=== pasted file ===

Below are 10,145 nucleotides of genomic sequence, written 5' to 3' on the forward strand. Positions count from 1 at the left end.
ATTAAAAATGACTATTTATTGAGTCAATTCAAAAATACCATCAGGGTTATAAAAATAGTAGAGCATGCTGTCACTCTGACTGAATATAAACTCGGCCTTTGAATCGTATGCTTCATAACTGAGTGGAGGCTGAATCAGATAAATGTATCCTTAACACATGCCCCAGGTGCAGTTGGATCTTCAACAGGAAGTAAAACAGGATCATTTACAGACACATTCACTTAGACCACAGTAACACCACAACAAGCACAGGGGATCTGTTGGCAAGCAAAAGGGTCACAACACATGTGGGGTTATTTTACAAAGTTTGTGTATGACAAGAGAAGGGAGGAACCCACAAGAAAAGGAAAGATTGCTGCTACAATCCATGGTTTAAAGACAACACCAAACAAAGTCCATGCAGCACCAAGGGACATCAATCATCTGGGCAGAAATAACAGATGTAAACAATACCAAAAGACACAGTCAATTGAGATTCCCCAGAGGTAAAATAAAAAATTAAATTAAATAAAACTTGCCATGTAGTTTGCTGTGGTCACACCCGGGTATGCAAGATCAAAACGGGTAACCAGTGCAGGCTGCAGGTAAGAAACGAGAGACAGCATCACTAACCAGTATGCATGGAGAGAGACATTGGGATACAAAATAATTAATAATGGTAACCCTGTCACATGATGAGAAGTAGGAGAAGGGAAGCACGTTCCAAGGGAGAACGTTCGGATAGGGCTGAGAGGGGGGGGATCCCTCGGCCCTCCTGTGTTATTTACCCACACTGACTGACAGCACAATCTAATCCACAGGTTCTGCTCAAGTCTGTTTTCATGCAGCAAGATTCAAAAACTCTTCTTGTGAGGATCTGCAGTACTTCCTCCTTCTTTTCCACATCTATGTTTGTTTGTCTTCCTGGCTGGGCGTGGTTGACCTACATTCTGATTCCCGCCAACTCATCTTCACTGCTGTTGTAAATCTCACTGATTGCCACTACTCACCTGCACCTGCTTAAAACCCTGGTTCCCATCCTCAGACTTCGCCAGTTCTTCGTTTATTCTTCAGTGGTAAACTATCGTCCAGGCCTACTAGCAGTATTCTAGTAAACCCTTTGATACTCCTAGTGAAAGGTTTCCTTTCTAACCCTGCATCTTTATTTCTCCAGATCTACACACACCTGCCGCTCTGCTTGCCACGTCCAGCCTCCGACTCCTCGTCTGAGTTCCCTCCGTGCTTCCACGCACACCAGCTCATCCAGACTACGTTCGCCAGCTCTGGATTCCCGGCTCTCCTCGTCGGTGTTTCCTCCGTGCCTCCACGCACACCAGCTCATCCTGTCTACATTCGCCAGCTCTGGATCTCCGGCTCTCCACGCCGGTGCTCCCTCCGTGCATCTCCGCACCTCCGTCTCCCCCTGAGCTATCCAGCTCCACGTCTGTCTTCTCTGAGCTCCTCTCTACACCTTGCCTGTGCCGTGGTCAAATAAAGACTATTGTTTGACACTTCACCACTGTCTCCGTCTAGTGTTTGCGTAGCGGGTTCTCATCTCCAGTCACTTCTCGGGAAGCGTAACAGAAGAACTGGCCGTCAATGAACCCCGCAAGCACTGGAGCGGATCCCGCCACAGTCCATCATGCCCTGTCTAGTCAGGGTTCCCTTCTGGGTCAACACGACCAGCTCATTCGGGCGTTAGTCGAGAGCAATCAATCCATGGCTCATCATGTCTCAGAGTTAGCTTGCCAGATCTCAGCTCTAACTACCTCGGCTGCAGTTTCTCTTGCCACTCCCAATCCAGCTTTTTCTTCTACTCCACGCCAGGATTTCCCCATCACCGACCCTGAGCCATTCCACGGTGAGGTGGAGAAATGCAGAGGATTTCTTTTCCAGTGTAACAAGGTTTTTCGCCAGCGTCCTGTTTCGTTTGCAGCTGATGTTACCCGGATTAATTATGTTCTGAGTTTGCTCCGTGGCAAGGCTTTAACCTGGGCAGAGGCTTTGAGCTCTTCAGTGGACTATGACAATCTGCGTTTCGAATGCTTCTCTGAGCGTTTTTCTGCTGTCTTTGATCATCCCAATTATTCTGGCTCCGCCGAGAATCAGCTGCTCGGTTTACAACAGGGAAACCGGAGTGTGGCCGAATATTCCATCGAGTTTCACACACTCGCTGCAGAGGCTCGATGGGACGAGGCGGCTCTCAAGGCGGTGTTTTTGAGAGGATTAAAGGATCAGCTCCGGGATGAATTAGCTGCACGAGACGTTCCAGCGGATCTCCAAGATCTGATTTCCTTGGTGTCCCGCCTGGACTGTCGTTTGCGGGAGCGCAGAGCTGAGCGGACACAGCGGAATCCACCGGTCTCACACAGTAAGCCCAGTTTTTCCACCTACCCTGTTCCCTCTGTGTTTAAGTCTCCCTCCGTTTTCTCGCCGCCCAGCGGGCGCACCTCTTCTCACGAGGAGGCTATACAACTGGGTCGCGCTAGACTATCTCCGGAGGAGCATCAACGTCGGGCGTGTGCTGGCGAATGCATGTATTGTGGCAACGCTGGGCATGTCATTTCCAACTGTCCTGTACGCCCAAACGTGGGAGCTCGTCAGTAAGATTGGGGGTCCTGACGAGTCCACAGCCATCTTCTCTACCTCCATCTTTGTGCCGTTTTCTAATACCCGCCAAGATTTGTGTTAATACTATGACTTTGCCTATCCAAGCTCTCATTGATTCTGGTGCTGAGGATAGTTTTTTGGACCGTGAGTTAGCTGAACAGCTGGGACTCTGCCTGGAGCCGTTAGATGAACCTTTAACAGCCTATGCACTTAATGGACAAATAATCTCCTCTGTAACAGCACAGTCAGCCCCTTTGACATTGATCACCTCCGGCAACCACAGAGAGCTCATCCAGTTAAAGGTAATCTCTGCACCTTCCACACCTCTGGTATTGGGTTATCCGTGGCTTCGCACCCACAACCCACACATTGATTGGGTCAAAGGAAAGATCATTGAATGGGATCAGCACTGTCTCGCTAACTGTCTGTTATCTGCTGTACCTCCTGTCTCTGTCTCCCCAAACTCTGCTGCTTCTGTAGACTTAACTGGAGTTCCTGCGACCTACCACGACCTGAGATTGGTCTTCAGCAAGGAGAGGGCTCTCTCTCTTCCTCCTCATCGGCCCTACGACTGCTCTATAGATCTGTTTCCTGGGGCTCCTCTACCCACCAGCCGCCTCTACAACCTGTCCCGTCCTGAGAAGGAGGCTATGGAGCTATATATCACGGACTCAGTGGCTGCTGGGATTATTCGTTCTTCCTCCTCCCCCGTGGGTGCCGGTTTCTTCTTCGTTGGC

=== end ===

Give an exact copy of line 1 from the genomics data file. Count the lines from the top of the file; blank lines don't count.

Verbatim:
Below are 10,145 nucleotides of genomic sequence, written 5' to 3' on the forward strand. Positions count from 1 at the left end.